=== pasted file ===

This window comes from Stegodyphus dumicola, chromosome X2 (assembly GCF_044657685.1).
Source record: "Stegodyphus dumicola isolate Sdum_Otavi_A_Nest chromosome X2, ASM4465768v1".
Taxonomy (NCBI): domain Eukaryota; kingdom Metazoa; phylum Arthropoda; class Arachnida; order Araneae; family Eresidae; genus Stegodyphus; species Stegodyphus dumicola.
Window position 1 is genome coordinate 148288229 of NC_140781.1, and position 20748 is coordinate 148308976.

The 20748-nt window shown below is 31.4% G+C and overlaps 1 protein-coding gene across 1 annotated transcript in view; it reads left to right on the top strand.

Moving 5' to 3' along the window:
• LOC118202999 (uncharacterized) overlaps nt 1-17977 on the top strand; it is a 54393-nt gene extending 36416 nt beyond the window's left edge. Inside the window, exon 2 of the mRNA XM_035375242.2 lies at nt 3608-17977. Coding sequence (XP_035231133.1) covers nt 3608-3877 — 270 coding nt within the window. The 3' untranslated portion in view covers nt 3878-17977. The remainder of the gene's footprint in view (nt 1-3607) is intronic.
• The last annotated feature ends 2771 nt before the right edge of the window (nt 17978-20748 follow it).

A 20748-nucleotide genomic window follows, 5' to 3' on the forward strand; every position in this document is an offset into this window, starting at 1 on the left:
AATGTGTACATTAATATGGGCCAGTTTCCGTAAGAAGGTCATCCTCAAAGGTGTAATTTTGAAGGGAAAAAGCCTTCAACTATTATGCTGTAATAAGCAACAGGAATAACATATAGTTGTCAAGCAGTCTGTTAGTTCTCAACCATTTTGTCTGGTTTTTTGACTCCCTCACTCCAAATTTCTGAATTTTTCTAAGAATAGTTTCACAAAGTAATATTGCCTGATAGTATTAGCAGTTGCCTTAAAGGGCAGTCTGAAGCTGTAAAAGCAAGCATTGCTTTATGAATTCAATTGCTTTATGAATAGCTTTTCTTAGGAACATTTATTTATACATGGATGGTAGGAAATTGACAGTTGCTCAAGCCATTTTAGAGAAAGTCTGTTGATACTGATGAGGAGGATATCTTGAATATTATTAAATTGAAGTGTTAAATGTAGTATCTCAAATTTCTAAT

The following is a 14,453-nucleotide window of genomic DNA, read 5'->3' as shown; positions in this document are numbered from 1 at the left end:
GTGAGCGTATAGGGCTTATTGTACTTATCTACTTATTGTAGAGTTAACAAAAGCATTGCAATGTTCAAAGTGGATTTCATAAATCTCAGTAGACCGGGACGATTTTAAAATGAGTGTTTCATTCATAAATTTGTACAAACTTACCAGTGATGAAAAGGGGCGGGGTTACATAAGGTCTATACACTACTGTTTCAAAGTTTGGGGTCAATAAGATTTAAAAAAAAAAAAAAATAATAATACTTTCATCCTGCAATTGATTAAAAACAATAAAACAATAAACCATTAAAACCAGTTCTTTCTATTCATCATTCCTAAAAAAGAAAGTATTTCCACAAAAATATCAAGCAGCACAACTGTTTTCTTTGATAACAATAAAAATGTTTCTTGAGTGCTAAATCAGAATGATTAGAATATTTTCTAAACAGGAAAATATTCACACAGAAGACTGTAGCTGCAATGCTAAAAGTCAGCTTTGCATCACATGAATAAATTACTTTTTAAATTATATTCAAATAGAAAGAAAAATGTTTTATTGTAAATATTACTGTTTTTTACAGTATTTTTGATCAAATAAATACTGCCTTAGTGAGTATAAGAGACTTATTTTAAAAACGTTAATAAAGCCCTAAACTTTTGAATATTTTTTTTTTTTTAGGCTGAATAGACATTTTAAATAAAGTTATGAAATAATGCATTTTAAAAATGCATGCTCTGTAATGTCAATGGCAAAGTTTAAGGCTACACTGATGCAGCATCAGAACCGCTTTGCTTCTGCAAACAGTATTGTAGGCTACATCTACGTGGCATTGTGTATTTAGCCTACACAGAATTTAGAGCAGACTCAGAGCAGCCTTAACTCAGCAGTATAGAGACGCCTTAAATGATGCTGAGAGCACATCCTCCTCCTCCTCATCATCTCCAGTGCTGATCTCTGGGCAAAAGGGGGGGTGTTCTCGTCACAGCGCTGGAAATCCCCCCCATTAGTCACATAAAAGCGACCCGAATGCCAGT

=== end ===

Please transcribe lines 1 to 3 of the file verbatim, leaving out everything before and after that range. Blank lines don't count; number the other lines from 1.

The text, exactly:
This window comes from Stegodyphus dumicola, chromosome X2 (assembly GCF_044657685.1).
Source record: "Stegodyphus dumicola isolate Sdum_Otavi_A_Nest chromosome X2, ASM4465768v1".
Taxonomy (NCBI): domain Eukaryota; kingdom Metazoa; phylum Arthropoda; class Arachnida; order Araneae; family Eresidae; genus Stegodyphus; species Stegodyphus dumicola.